Keywords : Low birth weight


Prevalence and Risk Factors of Low Birth Weight in Al- Elwiya Maternity Teaching Hospital in Baghdad

Iraqi Postgraduate Medical Journal, 2020, Volume 19, Issue 3, Pages 226-230

BACKGROUND:
Low birth weight as a public health indicator and determinant of perinatal mortality should always
be monitored. Attempts to trace possible risk factors and prevalence of low birth weight should not
be wasted.
OBJECTIVE:
Finding the prevalence of low birth weight in Al-Elwiya maternity teaching hospital in Baghdad in
2011 and 2012 and studying risk factors associated with a sample of low weight neonates born in
the hospital.
PATIENTS AND METHODS:
Prevalence of low birth weight in Al-Elwiya maternity teaching hospital in 2011 and 2012 was
obtained through reviewing data registered in the hospital′s medical statistics unit and inpatient
medical records unit, while risk factors were traced through conducting a case control comparison
by collecting 100 cases and similar number of controls using direct interview questionnaire with
the mothers who laboured in the hospital.
RESULTS:
The calculated prevalence of low birth weight in Al Elwiya hospital was slightly higher than
the national figure, and the risk factors found statistically significant for low birth weight were;
multiparty, anaemia, urinary tract infection, chest infection, passive smoking and level of education.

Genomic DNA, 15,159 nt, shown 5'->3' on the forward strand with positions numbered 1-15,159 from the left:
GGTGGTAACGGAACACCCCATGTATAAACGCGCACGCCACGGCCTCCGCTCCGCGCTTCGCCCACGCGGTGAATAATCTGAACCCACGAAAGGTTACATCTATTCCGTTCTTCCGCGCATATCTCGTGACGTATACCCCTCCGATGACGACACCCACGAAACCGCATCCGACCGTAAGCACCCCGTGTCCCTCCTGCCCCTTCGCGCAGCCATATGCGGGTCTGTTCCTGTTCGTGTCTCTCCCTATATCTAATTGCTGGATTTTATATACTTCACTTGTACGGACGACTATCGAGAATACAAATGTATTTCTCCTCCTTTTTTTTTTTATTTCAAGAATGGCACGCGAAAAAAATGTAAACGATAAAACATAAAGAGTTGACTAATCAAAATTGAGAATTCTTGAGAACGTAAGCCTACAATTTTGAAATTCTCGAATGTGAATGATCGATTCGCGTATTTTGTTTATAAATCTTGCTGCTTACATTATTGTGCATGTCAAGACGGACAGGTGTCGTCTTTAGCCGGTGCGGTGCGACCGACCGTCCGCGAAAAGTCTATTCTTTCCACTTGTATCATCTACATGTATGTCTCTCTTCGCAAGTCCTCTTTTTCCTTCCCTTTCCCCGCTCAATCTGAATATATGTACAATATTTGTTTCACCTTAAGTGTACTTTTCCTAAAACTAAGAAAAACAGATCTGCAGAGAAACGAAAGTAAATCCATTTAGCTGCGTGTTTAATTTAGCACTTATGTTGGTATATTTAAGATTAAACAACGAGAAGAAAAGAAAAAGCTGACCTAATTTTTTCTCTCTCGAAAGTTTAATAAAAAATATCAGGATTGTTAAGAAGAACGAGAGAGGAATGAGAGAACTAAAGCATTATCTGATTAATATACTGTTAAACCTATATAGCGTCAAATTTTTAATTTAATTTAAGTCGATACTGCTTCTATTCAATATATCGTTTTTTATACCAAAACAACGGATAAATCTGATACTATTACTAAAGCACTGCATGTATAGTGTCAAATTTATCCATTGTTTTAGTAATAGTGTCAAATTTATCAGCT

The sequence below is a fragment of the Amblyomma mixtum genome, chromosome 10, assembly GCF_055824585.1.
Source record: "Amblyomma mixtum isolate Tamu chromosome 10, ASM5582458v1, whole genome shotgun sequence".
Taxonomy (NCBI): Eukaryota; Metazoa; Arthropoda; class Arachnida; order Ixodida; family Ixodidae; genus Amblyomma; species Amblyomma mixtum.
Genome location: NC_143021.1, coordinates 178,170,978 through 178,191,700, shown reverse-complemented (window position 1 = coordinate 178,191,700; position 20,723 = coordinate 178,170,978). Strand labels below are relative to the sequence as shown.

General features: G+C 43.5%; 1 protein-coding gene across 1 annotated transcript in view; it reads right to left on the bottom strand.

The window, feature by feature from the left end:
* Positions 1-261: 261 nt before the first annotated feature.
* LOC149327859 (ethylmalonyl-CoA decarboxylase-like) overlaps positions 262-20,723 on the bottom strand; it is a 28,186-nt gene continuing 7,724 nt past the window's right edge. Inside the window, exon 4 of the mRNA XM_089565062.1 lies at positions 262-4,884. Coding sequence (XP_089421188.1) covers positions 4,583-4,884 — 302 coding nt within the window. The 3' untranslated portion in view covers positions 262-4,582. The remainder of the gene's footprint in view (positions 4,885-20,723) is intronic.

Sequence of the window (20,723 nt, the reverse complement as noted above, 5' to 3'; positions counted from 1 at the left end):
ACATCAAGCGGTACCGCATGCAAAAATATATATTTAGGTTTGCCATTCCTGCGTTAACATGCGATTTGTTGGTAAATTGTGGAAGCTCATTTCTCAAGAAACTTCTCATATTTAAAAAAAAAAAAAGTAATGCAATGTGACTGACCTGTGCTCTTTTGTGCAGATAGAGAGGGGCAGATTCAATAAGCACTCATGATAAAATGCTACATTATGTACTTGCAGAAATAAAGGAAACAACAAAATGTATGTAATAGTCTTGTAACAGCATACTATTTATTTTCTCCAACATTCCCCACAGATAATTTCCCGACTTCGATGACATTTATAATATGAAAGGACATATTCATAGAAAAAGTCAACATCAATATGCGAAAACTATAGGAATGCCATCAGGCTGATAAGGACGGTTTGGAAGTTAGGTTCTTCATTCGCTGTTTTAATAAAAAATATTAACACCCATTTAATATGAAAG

While age, antepartum haemorrhage and pregnancy induced hypertension found insignificant.
CONCLUSION:
Prevalence of low birth weight in the hospital is slightly higher than the national figure although
the latter was not published, all factors affecting birth weight were controllable.

Neonatal Infection in the Neonatal Unit at Baghdad Teaching Hospital, Iraq

Batool A. Al-Shawii

Iraqi Postgraduate Medical Journal, 2006, Volume 5, Issue 3, Pages 295-297

ABSTRACT:
BACKGROUND:
In Iraq, the true magnitude of the neonatal infection among newborns receiving care is not known as health system was badly eroded in the last two decades. This work was carried out to find factors associated with neonatal infection among newborns receiving care in intensive unit.
METHODS:
The records of a total of 723 neonates admitted to the neonatal intensive unit at Baghdad teaching hospital during the period Nov. 2003 to Oct. 2004 were reviewed. Information regarded birth weight, gestational age, medical history of the mothers, bacterial infections and management procedures were collected.
RESULTS:
Out of the total neonates, 9.3% had bacterial infection. Low birth weight, prematurity and prolonged rupture of membrane were factors significantly associated with bacterial infection (p = 0.001, 0.002 and 0.03, respectively). Oxygen therapy, invasive procedures, and the nasogastric tube (p = 0.01) were significantly associated with infection. S. aureus, enterbacter and E. coli were the commonest pathogens.
CONCLUSION:
The study provides useful information for future surveillance in association with preventive program as there were several factors associated with neonatal infection which could be prevented.